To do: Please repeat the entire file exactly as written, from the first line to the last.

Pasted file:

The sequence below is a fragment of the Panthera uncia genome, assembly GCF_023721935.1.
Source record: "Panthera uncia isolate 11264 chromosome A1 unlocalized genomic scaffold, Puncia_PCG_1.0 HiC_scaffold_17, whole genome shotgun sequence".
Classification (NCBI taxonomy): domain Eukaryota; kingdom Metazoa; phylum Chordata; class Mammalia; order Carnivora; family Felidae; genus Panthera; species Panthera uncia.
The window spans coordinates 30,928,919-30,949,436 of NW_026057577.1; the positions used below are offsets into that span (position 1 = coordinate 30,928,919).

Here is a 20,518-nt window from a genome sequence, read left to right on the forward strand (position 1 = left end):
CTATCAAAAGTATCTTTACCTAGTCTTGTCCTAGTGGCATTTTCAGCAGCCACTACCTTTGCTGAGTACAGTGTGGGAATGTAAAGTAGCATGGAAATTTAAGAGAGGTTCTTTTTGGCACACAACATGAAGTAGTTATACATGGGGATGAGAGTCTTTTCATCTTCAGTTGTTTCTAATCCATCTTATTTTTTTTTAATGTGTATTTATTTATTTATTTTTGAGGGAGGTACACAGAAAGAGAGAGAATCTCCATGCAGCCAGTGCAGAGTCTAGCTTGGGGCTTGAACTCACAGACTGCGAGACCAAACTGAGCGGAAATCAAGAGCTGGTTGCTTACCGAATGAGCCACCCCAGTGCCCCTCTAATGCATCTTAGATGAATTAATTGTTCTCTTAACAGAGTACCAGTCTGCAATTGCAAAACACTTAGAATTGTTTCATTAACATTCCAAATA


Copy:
The sequence below is a fragment of the Panthera uncia genome, assembly GCF_023721935.1.
Source record: "Panthera uncia isolate 11264 chromosome A1 unlocalized genomic scaffold, Puncia_PCG_1.0 HiC_scaffold_17, whole genome shotgun sequence".
Classification (NCBI taxonomy): domain Eukaryota; kingdom Metazoa; phylum Chordata; class Mammalia; order Carnivora; family Felidae; genus Panthera; species Panthera uncia.
The window spans coordinates 30,928,919-30,949,436 of NW_026057577.1; the positions used below are offsets into that span (position 1 = coordinate 30,928,919).

Here is a 20,518-nt window from a genome sequence, read left to right on the forward strand (position 1 = left end):
CTATCAAAAGTATCTTTACCTAGTCTTGTCCTAGTGGCATTTTCAGCAGCCACTACCTTTGCTGAGTACAGTGTGGGAATGTAAAGTAGCATGGAAATTTAAGAGAGGTTCTTTTTGGCACACAACATGAAGTAGTTATACATGGGGATGAGAGTCTTTTCATCTTCAGTTGTTTCTAATCCATCTTATTTTTTTTTAATGTGTATTTATTTATTTATTTTTGAGGGAGGTACACAGAAAGAGAGAGAATCTCCATGCAGCCAGTGCAGAGTCTAGCTTGGGGCTTGAACTCACAGACTGCGAGACCAAACTGAGCGGAAATCAAGAGCTGGTTGCTTACCGAATGAGCCACCCCAGTGCCCCTCTAATGCATCTTAGATGAATTAATTGTTCTCTTAACAGAGTACCAGTCTGCAATTGCAAAACACTTAGAATTGTTTCATTAACATTCCAAATA